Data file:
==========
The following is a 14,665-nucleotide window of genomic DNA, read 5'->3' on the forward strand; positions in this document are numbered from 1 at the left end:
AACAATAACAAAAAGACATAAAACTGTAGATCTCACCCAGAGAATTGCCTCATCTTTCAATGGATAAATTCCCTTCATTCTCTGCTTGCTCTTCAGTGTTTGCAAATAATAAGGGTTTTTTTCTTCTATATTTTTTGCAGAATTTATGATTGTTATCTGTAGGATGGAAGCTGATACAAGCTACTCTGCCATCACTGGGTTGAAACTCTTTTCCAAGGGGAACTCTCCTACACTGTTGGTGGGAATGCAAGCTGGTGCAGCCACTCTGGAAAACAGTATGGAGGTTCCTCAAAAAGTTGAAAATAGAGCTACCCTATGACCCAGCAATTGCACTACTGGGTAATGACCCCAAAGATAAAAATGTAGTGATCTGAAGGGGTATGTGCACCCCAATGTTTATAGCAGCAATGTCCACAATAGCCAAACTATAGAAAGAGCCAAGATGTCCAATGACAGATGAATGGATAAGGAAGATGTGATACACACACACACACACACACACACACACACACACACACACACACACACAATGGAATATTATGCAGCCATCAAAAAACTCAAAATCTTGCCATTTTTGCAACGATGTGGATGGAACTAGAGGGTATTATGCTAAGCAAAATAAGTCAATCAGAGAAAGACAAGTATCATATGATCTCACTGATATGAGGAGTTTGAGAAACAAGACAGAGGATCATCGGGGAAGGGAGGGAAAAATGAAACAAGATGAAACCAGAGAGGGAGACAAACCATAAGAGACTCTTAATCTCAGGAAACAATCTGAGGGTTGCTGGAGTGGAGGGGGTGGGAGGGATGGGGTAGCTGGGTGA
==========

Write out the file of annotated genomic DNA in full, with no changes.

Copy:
The following is a 14,665-nucleotide window of genomic DNA, read 5'->3' on the forward strand; positions in this document are numbered from 1 at the left end:
AACAATAACAAAAAGACATAAAACTGTAGATCTCACCCAGAGAATTGCCTCATCTTTCAATGGATAAATTCCCTTCATTCTCTGCTTGCTCTTCAGTGTTTGCAAATAATAAGGGTTTTTTTCTTCTATATTTTTTGCAGAATTTATGATTGTTATCTGTAGGATGGAAGCTGATACAAGCTACTCTGCCATCACTGGGTTGAAACTCTTTTCCAAGGGGAACTCTCCTACACTGTTGGTGGGAATGCAAGCTGGTGCAGCCACTCTGGAAAACAGTATGGAGGTTCCTCAAAAAGTTGAAAATAGAGCTACCCTATGACCCAGCAATTGCACTACTGGGTAATGACCCCAAAGATAAAAATGTAGTGATCTGAAGGGGTATGTGCACCCCAATGTTTATAGCAGCAATGTCCACAATAGCCAAACTATAGAAAGAGCCAAGATGTCCAATGACAGATGAATGGATAAGGAAGATGTGATACACACACACACACACACACACACACACACACACACACACACACACACAATGGAATATTATGCAGCCATCAAAAAACTCAAAATCTTGCCATTTTTGCAACGATGTGGATGGAACTAGAGGGTATTATGCTAAGCAAAATAAGTCAATCAGAGAAAGACAAGTATCATATGATCTCACTGATATGAGGAGTTTGAGAAACAAGACAGAGGATCATCGGGGAAGGGAGGGAAAAATGAAACAAGATGAAACCAGAGAGGGAGACAAACCATAAGAGACTCTTAATCTCAGGAAACAATCTGAGGGTTGCTGGAGTGGAGGGGGTGGGAGGGATGGGGTAGCTGGGTGA